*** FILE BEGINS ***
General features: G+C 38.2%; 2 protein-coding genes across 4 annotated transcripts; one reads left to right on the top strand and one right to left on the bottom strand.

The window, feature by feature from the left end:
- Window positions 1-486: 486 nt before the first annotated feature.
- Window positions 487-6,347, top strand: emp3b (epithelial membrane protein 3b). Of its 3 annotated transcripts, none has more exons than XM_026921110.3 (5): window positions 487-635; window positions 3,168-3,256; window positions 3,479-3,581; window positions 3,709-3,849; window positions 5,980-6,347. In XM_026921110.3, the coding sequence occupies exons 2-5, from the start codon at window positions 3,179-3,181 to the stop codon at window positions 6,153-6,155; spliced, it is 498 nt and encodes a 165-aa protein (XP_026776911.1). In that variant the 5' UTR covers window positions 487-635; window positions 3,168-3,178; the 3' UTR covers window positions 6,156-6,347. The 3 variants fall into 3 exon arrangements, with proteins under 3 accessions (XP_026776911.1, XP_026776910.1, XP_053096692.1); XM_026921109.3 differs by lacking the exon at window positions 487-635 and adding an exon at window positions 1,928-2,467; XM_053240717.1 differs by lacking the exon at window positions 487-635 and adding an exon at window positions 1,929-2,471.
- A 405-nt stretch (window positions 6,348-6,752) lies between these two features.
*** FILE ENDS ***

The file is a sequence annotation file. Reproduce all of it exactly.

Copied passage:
General features: G+C 38.2%; 2 protein-coding genes across 4 annotated transcripts; one reads left to right on the top strand and one right to left on the bottom strand.

The window, feature by feature from the left end:
- Window positions 1-486: 486 nt before the first annotated feature.
- Window positions 487-6,347, top strand: emp3b (epithelial membrane protein 3b). Of its 3 annotated transcripts, none has more exons than XM_026921110.3 (5): window positions 487-635; window positions 3,168-3,256; window positions 3,479-3,581; window positions 3,709-3,849; window positions 5,980-6,347. In XM_026921110.3, the coding sequence occupies exons 2-5, from the start codon at window positions 3,179-3,181 to the stop codon at window positions 6,153-6,155; spliced, it is 498 nt and encodes a 165-aa protein (XP_026776911.1). In that variant the 5' UTR covers window positions 487-635; window positions 3,168-3,178; the 3' UTR covers window positions 6,156-6,347. The 3 variants fall into 3 exon arrangements, with proteins under 3 accessions (XP_026776911.1, XP_026776910.1, XP_053096692.1); XM_026921109.3 differs by lacking the exon at window positions 487-635 and adding an exon at window positions 1,928-2,467; XM_053240717.1 differs by lacking the exon at window positions 487-635 and adding an exon at window positions 1,929-2,471.
- A 405-nt stretch (window positions 6,348-6,752) lies between these two features.